Why they’ll really hate us

BuzzMachine&nbsphttp://www.buzzmachine.com/archives/2003_04.html#003486

There is no media meme I hate more than the question, “Why do they hate us?” The implication is that “their” hatred is justified and thus their actions against us — on 9.11 — are justified (and our war there is unjustified). This is a despicable bit of tortured logic and morality. The rhetorical equivalent is to ask why another “they” — the Germans — hated the Jews as if there is any reason for bigotry and hatred and as if that, then, justifies what the atrocities that resulted. Both questions are equally offensive, equally wrong.

I don’t give a goddamn why “they” hate us.

I have to make my moral and political judgments based on what I think is right — not on the basis of a popularity contest and especially not a popularity contest among countries and dictators who do not allow democracy or equal rights or free speech, countries that do not allow the governed to govern, countries that are nothing but repressive dictatorships.

Now, having said all that, I now see that there is a reason why “they” will hate us:
“They” — that is, the repressive, anti-democratic, dictators of the Arab world — will hate us, indeed, for bringing demoracy to Iraq — if we are successful — for that will make their people want to rise up and gain their rightful freedoms.

“They” — the fearful leaders, not their oppressed peoples — will hate us for making their people question — and then overthrow — their leadership.

“They” are scared shitless by what their satellite channels showed to their people this week.
Of course, we are going to hear criticism of us from Arab leaders. We heard criticism of us from Saddam Hussein, didn’t we? But when he left, the true feelings of his people came out, didn’t they?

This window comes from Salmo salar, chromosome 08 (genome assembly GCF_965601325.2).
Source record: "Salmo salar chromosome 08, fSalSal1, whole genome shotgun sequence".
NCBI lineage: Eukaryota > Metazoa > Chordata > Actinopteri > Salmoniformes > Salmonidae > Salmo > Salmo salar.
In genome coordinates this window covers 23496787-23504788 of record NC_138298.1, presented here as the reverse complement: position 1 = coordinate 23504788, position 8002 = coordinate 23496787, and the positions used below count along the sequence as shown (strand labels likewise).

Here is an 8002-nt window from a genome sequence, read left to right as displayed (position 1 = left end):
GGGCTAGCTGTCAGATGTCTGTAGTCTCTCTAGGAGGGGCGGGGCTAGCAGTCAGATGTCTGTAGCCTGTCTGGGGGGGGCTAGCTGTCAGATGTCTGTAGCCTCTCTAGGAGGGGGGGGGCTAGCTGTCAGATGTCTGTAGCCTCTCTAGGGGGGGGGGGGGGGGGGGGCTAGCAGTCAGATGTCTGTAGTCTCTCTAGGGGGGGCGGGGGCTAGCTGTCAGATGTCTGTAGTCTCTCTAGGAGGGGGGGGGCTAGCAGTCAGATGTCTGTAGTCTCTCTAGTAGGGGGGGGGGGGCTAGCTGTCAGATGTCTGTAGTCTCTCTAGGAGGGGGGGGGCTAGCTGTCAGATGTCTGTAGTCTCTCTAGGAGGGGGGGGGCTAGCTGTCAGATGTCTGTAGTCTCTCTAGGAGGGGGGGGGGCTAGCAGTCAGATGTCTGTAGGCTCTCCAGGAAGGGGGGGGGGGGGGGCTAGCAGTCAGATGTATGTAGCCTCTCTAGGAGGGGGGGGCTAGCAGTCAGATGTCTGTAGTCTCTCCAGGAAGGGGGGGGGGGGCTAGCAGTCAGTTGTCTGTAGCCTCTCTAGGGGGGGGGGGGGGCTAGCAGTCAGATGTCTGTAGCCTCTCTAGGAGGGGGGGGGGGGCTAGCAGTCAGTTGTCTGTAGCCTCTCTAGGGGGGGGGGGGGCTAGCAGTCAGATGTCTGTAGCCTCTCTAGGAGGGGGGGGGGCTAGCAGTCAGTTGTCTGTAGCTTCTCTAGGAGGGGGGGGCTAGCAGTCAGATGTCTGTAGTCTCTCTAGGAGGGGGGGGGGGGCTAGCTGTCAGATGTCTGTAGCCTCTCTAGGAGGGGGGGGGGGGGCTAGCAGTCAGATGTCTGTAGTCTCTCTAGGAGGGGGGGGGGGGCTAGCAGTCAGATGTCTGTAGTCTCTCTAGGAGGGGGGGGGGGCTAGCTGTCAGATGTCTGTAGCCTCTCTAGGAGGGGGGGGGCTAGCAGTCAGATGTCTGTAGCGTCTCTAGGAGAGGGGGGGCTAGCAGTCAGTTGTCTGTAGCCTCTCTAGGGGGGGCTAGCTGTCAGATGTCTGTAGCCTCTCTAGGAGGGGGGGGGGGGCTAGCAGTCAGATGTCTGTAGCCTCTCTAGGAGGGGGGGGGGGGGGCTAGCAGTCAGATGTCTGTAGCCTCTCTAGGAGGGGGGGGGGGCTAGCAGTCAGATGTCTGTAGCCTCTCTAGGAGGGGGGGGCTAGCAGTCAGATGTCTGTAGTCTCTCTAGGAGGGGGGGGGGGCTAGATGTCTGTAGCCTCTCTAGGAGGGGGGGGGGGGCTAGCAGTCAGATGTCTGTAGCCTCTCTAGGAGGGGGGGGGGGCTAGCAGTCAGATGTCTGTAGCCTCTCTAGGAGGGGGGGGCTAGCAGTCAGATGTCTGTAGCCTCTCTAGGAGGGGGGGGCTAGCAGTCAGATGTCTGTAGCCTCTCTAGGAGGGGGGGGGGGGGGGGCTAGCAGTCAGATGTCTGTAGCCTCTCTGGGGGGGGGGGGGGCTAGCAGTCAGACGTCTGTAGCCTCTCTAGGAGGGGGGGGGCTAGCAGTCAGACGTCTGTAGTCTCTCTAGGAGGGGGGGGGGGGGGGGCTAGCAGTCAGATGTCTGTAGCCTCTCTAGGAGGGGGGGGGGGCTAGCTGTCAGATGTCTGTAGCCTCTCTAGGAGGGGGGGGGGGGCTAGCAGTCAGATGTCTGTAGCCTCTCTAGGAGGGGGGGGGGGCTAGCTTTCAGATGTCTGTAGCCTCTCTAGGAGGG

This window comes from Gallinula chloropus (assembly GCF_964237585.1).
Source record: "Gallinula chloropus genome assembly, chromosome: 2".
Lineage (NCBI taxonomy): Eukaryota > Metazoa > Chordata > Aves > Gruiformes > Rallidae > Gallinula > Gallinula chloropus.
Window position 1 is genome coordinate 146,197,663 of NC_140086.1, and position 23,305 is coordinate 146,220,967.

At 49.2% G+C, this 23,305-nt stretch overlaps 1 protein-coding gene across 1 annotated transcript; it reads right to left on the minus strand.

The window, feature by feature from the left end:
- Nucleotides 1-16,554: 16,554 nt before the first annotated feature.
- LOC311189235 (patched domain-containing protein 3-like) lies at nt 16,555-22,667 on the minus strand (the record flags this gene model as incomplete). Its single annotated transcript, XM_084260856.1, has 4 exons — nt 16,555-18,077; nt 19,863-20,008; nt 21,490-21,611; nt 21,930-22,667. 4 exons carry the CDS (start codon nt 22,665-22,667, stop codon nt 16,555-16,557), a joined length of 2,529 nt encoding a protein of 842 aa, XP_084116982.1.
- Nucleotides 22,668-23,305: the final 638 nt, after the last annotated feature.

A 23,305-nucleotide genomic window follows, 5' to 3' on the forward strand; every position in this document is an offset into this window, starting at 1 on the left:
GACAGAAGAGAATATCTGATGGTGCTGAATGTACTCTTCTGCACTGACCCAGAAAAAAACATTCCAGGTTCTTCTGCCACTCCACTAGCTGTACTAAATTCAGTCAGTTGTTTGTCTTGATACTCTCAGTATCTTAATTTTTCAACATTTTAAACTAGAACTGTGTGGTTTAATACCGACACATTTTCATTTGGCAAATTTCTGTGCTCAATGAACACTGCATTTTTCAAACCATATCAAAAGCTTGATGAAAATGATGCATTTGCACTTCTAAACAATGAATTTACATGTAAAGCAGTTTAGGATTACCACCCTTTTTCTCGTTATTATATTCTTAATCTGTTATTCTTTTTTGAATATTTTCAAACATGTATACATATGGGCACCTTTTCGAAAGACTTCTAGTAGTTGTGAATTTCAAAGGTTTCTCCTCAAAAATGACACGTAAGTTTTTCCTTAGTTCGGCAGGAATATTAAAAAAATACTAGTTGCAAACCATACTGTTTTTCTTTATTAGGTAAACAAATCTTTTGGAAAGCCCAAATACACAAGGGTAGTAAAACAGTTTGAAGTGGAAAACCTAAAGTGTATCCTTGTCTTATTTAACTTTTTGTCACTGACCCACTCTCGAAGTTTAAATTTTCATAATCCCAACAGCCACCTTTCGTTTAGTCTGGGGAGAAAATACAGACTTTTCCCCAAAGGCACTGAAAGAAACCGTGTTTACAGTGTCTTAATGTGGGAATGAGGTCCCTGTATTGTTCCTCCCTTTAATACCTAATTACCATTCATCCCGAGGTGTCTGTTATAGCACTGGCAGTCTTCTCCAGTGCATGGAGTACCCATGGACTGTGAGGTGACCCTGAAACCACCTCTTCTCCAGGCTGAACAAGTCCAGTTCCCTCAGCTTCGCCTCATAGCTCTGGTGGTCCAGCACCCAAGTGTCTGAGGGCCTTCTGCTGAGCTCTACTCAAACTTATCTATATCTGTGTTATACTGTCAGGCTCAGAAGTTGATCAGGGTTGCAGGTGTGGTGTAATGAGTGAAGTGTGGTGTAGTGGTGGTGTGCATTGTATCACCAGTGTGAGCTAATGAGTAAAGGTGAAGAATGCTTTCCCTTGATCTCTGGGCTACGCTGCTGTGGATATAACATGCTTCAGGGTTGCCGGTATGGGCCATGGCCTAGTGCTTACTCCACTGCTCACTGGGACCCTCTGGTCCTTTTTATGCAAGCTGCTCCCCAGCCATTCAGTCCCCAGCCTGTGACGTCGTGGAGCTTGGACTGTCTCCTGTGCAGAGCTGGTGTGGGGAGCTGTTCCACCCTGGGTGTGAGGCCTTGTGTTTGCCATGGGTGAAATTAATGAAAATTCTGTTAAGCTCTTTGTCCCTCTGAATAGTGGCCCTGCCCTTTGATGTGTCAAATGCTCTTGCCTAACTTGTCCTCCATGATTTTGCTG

Note, then, this from today’s Washington Post on the rumbles caused in Saudi Arabia by the liberation of Iraq:

Mohsen Awajy knows better than most Saudis the perils of speaking his mind on such subjects as elections and government accountability.

Nine years ago, not long after the Persian Gulf War, the religious scholar and agronomist was thrown into prison for co-writing a petition that suggested Saudis be given a “choice” on who ruled the country. He was released in 1998, four years into his nine-year sentence, with the admonition that he could end up back in jail if he spoke out again.

Dissidents like Awajy were emboldened once more by the current conflict in Iraq. Many recognized that the government was allowing dissent and anger to flow. Saudis watching the war have been successively outraged by civilian casualties, elated at Iraqi resistance and depressed when the war turned in favor of U.S.-led forces, and are now expressing humiliation at the rapid collapse of Baghdad. The government has sought to manage and co-opt antiwar fervor. In a country where public demonstrations are banned, there is new debate about political reforms that were suggested long before the first U.S. strikes against Iraq.

“The regime used to be brutal in peaceful conditions,” said Awaji, who intends to call on the government to distance itself from the United States when the war finally ends. “In this crisis, we find a lot of opportunities to express our feelings. Without trouble in the region, we aren’t able to say anything.”